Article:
Middlesex is a novel, but deals with some social (mostly familial) issues of intersex and incest. If that topic interests you, check out Anne Fausto-Sterling and her view of genders (cliffs notes: she says there are more than 2). Also read up on the difference between sex and gender. Then check out Athens Boys Choir because I love him (musician/ performance artist/queer rights advocate/ born as a female, has been living as a man for a while now. Awesome person!)

This next suggestion is really anthropology, but since the fields are so closely related you'll surely be doing reading in both. Check out Dr. Paul Farmer. He's an MD and an anthro PhD. He works in Haiti and has really changed the way that poverty and medicine intersect. He gets quality care to an amazing number of people on a shoestring budget. Main problems that he tackles are AIDS, Tuberculosis (they're often co-occurring), combined with poverty and race issues.

If you have access to JStore or other journal materials online, I would suggest printing up a few articles. Read slowly they aren't so heavy. And the more of them you read, the easier they are to tackle in a time crunch. Practice summarizing them, notice flaws or concerns in methodology, ask the questions that the article begs, design research for the questions that the researchers suggest, refute a premise, consider how the article applies to something else that interests you. Also, you can take a theory and find several articles that attach the theory to situations. And you can start with a concept (time, for instance) and find several theories that explain time. Very fun.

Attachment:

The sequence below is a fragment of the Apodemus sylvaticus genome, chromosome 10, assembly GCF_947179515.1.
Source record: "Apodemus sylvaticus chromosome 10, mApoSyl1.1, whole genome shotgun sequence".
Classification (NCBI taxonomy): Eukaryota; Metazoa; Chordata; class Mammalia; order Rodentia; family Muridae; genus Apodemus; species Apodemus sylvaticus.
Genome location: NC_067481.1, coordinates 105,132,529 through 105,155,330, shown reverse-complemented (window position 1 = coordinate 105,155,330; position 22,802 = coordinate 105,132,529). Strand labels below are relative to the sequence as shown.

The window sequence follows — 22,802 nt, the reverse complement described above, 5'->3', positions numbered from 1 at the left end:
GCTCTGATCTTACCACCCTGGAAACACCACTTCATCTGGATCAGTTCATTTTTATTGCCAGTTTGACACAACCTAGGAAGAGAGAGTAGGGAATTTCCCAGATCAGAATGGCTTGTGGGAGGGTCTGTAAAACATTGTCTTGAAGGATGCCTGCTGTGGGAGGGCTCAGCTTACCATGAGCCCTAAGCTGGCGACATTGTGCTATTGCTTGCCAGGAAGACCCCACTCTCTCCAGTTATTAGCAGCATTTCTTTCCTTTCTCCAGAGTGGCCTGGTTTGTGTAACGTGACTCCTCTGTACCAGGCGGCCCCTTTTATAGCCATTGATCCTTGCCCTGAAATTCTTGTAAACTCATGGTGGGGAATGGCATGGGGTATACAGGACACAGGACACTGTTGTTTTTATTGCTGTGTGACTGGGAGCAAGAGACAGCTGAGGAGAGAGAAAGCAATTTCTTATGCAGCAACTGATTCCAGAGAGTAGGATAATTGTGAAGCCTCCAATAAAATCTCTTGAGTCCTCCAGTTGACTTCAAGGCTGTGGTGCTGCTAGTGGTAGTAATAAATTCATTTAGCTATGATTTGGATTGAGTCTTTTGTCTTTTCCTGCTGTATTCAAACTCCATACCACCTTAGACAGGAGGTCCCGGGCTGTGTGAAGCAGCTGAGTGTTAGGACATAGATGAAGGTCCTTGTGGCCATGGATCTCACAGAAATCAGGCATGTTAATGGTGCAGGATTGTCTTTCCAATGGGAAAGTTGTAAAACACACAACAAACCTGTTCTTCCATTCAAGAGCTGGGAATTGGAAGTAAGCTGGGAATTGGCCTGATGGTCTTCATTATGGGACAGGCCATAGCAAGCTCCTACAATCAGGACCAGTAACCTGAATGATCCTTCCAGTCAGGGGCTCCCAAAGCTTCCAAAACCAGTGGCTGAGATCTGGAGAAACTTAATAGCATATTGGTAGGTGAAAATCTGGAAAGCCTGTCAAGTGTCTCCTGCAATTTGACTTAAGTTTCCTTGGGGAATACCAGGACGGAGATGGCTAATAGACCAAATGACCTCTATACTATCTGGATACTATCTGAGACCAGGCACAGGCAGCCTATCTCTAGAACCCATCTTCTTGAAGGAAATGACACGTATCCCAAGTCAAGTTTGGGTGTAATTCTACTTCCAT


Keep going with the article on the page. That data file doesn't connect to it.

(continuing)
Sociology is one of those things that is about practice. The more you approach ideas, the more ideas you will have. Obviously you know that or you wouldn't be aching to read more while you're on break. Kudos to you for that. Enjoy. Feel free to mefi mail me if you any other questions about being a sociology major (I'm a slash major with Anthro, finally -god willing- finishing this fall...would have been done last fall...but...well, harumph.)
posted by bilabial at 7:57 PM on August 1, 2009